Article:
Twenty - forty minute interviews with accomplished authors, publishers, biblio people, conducted by an excitable bibliophile.
1. jack_rabinovitch_800928_01.mp3 (played 23 times)
2. David_Godine.mp3 (played 28 times)
3. Mark_Samuels_Lasner_800406_01.mp3 (played 24 times)
4. David_Staines_031608-095233.mp3 (played 29 times)
5. Bob_Fleck_1_800130_01.mp3 (played 25 times)
6. Richard_Holloway.mp3 (played 17 times)
7. Adam_Thorpe.mp3 (played 24 times)
8. Nicholson_Baker1.mp3 (played 30 times)
9. A.L._Kennedy_1.mp3 (played 26 times)
10. Marie_Korey_History_of_the_Book1.mp3 (played 25 times)
11. Kevin_Gilmartin_William_Hazlitt.mp3 (played 25 times)
12. Richard_Coxford_Fine_Press_Collecting.mp3 (played 31 times)
13. Richard_Landon_111307-094033.mp3 (played 26 times)
14. Patry_1_110307-155123.mp3 (played 32 times)
15. Cory_Doctorow.mp3 (played 30 times)
16. kate_Pullinger_GG121607-170335.mp3 (played 20 times)
17. Yann_Martel_810301_01.mp3 (played 22 times)
18. Larry_Thompson.mp3 (played 20 times)
19. Tom_Doherty_801120_01.mp3 (played 21 times)
20. Hartwells_SF_editors.mp3 (played 27 times)
21. Rocky_Stinehour_801116_01.mp3 (played 29 times)
22. the_janus_press_801115_02.mp3 (played 29 times)
23. Galway_Kinnell.mp3 (played 30 times)
24. Jerry_Fielder_KARSH.mp3 (played 35 times)
25. Brad_MacKay.mp3 (played 26 times)
26. David_Mitchell.mp3 (played 18 times)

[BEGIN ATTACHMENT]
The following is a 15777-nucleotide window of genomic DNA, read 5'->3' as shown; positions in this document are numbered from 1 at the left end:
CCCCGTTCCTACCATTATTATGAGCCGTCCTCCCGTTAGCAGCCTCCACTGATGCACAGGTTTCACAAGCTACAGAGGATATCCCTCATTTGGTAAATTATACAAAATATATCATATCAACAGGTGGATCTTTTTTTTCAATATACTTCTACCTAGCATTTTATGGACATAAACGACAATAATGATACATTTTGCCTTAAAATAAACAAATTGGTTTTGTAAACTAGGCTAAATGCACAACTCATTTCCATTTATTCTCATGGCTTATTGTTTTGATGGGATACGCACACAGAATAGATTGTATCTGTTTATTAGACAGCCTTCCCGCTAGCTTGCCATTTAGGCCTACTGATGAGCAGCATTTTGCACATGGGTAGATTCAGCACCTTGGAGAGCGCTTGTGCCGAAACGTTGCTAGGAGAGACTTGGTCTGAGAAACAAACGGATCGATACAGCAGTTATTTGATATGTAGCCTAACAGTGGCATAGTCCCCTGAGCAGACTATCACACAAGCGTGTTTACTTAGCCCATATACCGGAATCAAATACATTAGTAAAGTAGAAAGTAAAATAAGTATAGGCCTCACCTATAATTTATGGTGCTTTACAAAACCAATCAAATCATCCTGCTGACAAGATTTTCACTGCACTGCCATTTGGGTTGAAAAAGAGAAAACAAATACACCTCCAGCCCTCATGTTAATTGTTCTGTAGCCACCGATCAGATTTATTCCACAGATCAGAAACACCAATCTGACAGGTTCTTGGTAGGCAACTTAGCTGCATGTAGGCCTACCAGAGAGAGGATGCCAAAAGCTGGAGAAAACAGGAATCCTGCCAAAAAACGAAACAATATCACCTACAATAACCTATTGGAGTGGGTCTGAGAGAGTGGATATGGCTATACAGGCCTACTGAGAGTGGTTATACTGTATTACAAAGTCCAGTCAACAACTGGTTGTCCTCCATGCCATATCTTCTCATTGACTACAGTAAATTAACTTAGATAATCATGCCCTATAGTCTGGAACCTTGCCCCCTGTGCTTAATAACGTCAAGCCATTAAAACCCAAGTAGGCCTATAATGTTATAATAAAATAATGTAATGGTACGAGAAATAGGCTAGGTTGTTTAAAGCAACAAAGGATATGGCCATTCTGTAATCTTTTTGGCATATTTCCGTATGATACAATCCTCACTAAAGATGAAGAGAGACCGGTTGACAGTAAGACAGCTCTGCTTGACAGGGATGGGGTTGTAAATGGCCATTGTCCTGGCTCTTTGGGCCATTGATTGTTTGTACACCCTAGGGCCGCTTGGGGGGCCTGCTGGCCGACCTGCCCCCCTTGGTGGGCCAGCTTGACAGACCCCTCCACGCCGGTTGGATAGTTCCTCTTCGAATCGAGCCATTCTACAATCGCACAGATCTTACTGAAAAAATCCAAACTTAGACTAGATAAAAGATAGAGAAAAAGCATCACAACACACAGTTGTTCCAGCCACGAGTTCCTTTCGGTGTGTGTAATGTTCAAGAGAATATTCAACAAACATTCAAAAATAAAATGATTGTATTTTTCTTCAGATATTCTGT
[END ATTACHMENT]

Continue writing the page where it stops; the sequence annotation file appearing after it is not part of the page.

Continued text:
27. Joshua_Heller_Boost.mp3 (played 25 times)
28. John_Bidwell_Morgan.mp3 (played 28 times)
29. Khoury_Lear_Hamlet_800910_01.mp3 (played 33 times)
30. Denise_Mina.mp3 (played 26 times)
31. Terry_Griggs.mp3 (played 23 times)
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33. Donald_Antrim_09.mp3 (played 19 times)
34. Robert_Bringhurst.mp3 (played 23 times)
35. A.B_Yehoshua.mp3 (played 24 times)
36. M.G._Vassanji.mp3 (played 26 times)
37. Zoe_Heller.mp3 (played 26 times)
38. Nino_Ricci_on_Trudeau.mp3 (played 23 times)
39. Margaret_MacMilllan.mp3 (played 30 times)
40. Meir_Shalev.mp3 (played 32 times)
David Southward on Lionel Trilling, Literary Criticism, Culture and Politics
Image by © Bettmann/CORBIS
Lionel Trilling (1905 – 1975) is one of the best known U.S. critics of the twentieth century. A Professor of Literature and Criticism at Columbia University from 1931 - 1975, his teachings focused primarily on the relationships between literature, culture and politics. His first and best known collection of essays, The Liberal Imagination, was published in 1950.
I met with David Southward, a Senior Lecturer at the University of Wisconsin - Milwaukee, recently in Gatineau, Quebec at the ACTC Annual Conference to discuss Trilling and his approach to literary criticism.
Prof. Edwin Conner on Longinus and the Sublime